Now Hear This
Noise sensors could one day bring a little peace and quiet to city streets.
Nothing generates noise like noise. Just ask the staff at The City of Calgary’s 311 line. Noise complaints are a common issue and they spike in the spring and summer when people take to parks and their own backyards.
A new partnership between The City and the University of Calgary’s Schulich School of Engineering is taking a new approach to the problem. Researchers have built a series of sensors that can monitor noise produced by construction, traffic, trains and backyard parties.
As the Calgary Sun recently reported, the sensors are being tested in various parts of the city and will also be used at two music festivals this summer. They could potentially alert festival organizers if sound levels are exceeding limits.
The sensors use a technology known as LoRaWAN (long-range wide-area network) and they are being developed as part of the Smart Cities Challenge. LoRaWAN-equipped sensors are able to communicate over long distances using minimal battery power. This makes them cheaper to use than WiFi-enabled devices. And cities around the world are using LoRaWAN in applications as varied as smart parkings, smart street lighting and smart water monitoring.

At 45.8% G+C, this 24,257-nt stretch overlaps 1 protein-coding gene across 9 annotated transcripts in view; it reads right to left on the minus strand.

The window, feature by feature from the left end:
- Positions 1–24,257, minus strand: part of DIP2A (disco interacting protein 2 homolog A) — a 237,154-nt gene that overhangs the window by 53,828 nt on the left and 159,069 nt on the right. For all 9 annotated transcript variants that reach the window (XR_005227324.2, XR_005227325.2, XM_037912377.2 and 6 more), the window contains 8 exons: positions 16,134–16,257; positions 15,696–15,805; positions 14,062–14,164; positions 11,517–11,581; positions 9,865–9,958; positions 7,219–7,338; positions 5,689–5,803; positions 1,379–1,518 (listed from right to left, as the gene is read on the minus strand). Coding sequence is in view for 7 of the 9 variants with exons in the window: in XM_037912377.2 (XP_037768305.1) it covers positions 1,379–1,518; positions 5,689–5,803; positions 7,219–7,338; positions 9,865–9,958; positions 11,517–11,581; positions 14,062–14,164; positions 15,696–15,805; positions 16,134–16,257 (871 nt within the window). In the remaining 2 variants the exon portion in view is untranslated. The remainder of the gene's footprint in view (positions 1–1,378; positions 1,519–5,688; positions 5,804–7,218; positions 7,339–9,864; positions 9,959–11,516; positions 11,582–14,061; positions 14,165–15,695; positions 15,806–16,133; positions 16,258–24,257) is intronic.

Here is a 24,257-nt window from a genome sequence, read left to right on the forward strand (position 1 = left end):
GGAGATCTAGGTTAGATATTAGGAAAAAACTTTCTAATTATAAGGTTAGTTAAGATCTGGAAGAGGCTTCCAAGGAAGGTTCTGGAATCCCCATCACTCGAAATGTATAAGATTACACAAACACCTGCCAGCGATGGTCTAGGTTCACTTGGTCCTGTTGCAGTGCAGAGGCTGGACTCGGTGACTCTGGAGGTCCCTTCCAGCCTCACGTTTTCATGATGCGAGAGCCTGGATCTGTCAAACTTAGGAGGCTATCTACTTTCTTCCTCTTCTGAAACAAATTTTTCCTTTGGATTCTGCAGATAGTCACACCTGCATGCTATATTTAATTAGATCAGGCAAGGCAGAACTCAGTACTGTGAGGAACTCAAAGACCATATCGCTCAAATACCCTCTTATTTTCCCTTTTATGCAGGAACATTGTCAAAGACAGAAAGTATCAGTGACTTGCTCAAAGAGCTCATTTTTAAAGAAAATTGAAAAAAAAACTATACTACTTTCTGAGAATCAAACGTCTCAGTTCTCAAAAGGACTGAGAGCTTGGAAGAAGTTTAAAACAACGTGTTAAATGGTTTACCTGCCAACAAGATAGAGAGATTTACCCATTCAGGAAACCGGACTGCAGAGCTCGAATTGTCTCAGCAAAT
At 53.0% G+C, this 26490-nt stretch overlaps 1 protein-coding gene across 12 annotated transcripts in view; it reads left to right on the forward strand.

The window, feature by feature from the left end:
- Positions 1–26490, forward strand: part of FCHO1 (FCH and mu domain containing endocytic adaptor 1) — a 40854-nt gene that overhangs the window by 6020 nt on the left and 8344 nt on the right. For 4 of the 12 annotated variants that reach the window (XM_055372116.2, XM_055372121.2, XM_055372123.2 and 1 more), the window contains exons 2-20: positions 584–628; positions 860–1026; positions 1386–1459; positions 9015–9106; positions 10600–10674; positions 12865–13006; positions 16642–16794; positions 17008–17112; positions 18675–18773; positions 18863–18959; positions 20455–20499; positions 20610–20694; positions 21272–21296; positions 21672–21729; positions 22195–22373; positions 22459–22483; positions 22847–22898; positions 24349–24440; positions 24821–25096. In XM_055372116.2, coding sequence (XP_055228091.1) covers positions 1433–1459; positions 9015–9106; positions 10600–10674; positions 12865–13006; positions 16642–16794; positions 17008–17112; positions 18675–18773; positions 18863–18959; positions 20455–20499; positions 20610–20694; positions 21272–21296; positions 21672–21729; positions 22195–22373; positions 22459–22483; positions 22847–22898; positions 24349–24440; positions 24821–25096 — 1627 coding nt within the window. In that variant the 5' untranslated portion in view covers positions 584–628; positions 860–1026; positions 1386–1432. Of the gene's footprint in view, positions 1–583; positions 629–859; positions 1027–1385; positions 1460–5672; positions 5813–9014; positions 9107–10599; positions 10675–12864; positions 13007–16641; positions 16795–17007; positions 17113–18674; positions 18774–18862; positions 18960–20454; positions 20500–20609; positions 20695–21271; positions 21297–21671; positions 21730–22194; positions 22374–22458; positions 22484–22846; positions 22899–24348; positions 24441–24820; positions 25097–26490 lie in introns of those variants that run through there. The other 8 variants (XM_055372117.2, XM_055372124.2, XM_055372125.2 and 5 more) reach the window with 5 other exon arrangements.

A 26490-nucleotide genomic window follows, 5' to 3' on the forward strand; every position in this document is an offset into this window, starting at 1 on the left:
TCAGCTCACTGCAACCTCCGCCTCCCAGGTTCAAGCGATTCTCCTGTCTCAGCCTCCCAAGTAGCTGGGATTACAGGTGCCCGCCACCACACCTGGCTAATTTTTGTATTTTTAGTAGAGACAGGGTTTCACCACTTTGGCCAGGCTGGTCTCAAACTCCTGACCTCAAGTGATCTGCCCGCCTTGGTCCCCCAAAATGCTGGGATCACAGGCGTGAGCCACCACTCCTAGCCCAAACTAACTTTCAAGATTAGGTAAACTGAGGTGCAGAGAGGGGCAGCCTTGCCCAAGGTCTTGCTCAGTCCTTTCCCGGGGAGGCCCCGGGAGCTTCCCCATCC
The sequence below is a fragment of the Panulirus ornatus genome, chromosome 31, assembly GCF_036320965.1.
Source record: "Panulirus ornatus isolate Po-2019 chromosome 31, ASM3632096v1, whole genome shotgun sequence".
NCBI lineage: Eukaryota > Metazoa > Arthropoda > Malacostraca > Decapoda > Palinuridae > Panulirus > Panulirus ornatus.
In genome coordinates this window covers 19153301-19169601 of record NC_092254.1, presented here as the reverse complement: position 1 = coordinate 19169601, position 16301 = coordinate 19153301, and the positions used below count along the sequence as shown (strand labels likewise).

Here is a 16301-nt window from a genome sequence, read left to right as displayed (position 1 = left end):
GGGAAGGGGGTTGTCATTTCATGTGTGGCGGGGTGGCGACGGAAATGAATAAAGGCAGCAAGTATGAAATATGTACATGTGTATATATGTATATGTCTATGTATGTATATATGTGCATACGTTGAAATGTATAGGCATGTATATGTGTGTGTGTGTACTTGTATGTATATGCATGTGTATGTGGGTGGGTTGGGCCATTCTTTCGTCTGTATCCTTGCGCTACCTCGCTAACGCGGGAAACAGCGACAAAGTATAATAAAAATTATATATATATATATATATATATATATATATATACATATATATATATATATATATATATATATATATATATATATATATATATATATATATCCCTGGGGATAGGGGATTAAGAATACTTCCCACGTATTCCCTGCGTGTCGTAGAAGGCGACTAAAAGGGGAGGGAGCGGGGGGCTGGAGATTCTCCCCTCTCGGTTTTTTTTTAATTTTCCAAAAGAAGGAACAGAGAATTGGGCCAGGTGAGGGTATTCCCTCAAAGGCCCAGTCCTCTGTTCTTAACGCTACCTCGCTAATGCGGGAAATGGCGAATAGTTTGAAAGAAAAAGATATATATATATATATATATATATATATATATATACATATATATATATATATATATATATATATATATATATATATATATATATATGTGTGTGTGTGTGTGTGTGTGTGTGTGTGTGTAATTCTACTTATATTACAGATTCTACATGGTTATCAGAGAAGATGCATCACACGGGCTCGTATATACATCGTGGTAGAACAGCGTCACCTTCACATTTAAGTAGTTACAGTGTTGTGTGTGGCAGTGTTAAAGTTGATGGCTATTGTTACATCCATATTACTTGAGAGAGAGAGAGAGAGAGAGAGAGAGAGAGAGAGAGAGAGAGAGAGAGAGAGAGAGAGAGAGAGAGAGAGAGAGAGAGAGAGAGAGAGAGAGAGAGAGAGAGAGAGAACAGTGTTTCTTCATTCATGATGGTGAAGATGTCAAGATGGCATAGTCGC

If all goes well with the testing, Calgary could one day have a network of sensors that could monitor air quality as well as noise levels. Researchers also say it might be possible to create a library of sounds so that the monitors could categorize what they are detecting. They would be able to tell the difference between a car back-firing and the sound of a gunshot.
All this would mean that police could respond to excessive noise without first receiving a complaint. The sensors just might make city life a bit more peaceful. And who knows? One day they might even provide an answer to that old question: if a tree falls in the forest and there’s nobody around, does it make a sound?